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13th April 2005Would you arm soldiers under arrest in a crisis ?
By Coll
I know it seems like there would be an obvious answer to this, especially if the soldier(s) were part of a force being attacked by an enemy which greatly outnumbered them, but being aware of the strict rules in the military, particularly in Victorian times, would these rules prevent this sort of decision being made, meaning prisoners could not assist in the fighting ?.

Using Isandlwana and Rorke's Drift as examples, surely when opposed by an army of many thousands, any soldiers who may have been arrested (for any offences) would be allowed to assist in the defence of the camp or the buildings at Rorke's Drift.

14th April 2005Derek C
This happened to Breaker Morant ..... "During the court proceedings, the Boers attacked Pietersburg where the trial was being held. The accused men fought bravely and the Boer attack was defeated. It made no difference to the outcome of the trial."
Morant was on trial for mudrer!
15th April 2005Coll
Derek C

Yes. If I remember correctly, there was a film based on this trial called 'Breaker Morant' starring Edward Woodward and Bryan Brown.

15th April 2005Mike Snook
yes but Coll, I presume you know all that tosh about Hook in Zulu is absolutely untrue?

15th April 2005Coll

Yes. I was curious though, after Bromhead (Michael Caine obviously) started ranting about Queen's Regulations (I think) regarding the character Hook, and it made me wonder, if the situation called for it, would these specific regulations be ignored, at least till the event had passed, to let a soldier under arrest, participate in a battle alongside his mates.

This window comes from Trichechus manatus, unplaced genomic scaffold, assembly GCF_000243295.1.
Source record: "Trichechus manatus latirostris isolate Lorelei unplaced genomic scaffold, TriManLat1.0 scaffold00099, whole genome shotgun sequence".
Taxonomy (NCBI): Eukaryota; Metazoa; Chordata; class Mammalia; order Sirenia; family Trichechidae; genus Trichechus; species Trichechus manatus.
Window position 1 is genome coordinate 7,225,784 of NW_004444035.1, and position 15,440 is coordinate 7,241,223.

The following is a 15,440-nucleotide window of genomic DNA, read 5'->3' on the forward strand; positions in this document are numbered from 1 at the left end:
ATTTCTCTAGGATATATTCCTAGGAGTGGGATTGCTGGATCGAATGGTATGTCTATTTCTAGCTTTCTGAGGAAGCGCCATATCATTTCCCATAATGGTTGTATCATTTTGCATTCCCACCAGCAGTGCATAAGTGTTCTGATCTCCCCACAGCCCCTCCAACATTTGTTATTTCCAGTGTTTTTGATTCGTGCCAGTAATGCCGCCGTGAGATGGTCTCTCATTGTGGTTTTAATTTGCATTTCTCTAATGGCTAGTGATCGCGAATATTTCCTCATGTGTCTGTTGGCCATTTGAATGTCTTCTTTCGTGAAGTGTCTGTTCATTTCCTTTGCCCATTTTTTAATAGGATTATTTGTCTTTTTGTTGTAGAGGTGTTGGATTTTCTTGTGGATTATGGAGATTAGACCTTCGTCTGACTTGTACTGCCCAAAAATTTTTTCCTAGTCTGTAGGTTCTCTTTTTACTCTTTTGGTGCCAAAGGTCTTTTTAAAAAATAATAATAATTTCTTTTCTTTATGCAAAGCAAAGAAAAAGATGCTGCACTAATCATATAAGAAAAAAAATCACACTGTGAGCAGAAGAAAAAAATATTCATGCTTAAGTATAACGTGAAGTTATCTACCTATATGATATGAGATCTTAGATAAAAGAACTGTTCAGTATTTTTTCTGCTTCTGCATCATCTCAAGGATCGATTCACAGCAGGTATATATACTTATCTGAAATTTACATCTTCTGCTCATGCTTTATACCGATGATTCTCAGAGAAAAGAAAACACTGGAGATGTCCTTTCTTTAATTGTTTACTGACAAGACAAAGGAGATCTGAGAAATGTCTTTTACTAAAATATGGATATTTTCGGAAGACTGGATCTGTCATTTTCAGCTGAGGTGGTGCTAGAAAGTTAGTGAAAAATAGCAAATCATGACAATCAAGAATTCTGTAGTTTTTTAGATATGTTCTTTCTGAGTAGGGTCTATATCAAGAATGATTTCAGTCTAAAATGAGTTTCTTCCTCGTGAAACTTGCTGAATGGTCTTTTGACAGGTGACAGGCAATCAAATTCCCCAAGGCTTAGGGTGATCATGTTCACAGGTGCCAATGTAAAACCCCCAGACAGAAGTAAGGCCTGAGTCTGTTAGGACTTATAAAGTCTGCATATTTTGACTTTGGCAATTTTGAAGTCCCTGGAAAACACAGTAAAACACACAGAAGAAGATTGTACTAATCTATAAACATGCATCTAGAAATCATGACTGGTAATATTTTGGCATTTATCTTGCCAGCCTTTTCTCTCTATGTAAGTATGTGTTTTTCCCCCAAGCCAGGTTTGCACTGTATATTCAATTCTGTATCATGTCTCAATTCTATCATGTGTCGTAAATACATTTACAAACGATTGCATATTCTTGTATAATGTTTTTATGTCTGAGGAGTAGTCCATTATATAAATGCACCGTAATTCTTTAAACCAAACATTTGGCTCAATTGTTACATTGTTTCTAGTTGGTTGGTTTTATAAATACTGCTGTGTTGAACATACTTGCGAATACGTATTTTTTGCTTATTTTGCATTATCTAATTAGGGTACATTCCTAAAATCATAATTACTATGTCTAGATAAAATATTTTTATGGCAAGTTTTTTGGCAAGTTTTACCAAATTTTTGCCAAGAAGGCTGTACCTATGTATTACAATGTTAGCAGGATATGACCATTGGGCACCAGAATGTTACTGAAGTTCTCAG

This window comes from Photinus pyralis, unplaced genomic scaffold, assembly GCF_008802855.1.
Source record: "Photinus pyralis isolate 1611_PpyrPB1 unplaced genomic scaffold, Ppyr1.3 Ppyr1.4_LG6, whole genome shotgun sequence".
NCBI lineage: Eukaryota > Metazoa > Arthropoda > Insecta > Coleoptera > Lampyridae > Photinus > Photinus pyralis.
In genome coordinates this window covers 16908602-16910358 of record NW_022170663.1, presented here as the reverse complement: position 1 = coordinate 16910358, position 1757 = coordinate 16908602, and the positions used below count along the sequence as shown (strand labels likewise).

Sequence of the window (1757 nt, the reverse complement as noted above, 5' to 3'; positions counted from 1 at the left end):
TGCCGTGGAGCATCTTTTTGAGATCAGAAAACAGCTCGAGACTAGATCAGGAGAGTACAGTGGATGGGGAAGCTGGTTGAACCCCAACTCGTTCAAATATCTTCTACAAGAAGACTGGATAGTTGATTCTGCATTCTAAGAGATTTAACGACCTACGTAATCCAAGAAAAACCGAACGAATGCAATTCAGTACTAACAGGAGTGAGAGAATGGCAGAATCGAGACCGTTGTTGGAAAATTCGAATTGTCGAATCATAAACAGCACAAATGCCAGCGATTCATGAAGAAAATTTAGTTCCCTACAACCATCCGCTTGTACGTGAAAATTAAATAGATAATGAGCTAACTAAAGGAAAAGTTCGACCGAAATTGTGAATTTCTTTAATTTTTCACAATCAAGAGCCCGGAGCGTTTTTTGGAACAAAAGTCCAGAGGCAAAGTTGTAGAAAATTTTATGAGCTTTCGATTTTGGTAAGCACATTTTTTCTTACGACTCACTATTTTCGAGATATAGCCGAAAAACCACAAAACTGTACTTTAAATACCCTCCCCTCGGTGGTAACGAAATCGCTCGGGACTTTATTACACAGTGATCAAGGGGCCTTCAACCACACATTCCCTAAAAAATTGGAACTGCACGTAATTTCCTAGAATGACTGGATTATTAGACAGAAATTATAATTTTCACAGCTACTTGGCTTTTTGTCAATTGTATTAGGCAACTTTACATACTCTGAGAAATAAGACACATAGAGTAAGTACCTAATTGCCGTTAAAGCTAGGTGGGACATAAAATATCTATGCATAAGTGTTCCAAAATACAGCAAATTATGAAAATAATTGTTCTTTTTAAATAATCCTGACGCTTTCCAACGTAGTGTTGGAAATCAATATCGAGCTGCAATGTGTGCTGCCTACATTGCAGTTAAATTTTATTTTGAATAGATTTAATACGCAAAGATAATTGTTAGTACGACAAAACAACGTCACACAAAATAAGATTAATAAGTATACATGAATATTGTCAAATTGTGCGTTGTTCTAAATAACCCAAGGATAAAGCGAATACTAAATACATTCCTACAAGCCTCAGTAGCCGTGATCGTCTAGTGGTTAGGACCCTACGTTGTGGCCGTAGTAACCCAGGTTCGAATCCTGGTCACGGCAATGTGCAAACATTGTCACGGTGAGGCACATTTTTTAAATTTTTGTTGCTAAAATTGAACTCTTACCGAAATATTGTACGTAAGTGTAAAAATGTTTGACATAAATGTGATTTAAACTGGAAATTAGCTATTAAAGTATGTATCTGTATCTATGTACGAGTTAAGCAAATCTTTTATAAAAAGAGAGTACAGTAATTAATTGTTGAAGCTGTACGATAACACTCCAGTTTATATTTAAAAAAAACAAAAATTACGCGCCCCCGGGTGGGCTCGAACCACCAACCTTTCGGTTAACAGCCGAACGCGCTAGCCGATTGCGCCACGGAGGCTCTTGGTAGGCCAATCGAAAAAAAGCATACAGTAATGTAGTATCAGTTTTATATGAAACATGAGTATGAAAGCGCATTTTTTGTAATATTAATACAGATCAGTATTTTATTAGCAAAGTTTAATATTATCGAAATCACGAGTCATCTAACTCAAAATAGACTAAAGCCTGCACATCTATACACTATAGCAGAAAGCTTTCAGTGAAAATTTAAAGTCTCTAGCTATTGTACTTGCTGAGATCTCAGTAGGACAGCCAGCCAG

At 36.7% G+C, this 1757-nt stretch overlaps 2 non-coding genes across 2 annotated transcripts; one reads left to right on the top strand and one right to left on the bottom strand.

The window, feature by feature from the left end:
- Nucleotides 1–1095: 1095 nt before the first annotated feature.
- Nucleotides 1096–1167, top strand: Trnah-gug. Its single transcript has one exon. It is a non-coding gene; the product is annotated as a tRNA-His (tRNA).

16th April 2005Derek C
I would imagine that the "enemy situation" as well as the "crimes" of the accused, would have to be considered in the heat of the moment. A suspected traitor would probably remain under lock & key, but possibly, a sharp shooter under arrest for say AWOL, would probably be set free to assist?
16th April 2005Coll

I agree.

However, I'm sure there were companies or even larger forces, consisting of prisoners only, who were used in the most dangerous environments, with promises of being allowed to help themselves to any loot, etc., that they found. More or less given a free hand to do what they wanted after that particular battle was over.

This was not associated with britain, but there was a regiment (don't know it's name) I think used by the germans during W.W.2. for that specific purpose.

There is a chance that such units were used in many other campaigns through time by different countries, possibly unwilling to sacrifice quality soldiers, in what was more than likely suicide missions, with a very low percentage of a successful outcome.

17th April 2005Colin
Also guys, the 20th Maine (Union) on the 2nd day of Gettysburg had over 100 "desterters" with them.

All but 2 took part in the defence of Little Round Top and made a big contribution in stopping the Confederate forces sweeping over Round Top and behind the main Union Army. If this had not happened it is likely that the rebel army would have won the battle on the 2nd day, rather than lost it on the 3rd, and the whole American Civil War may have had a very different outcome.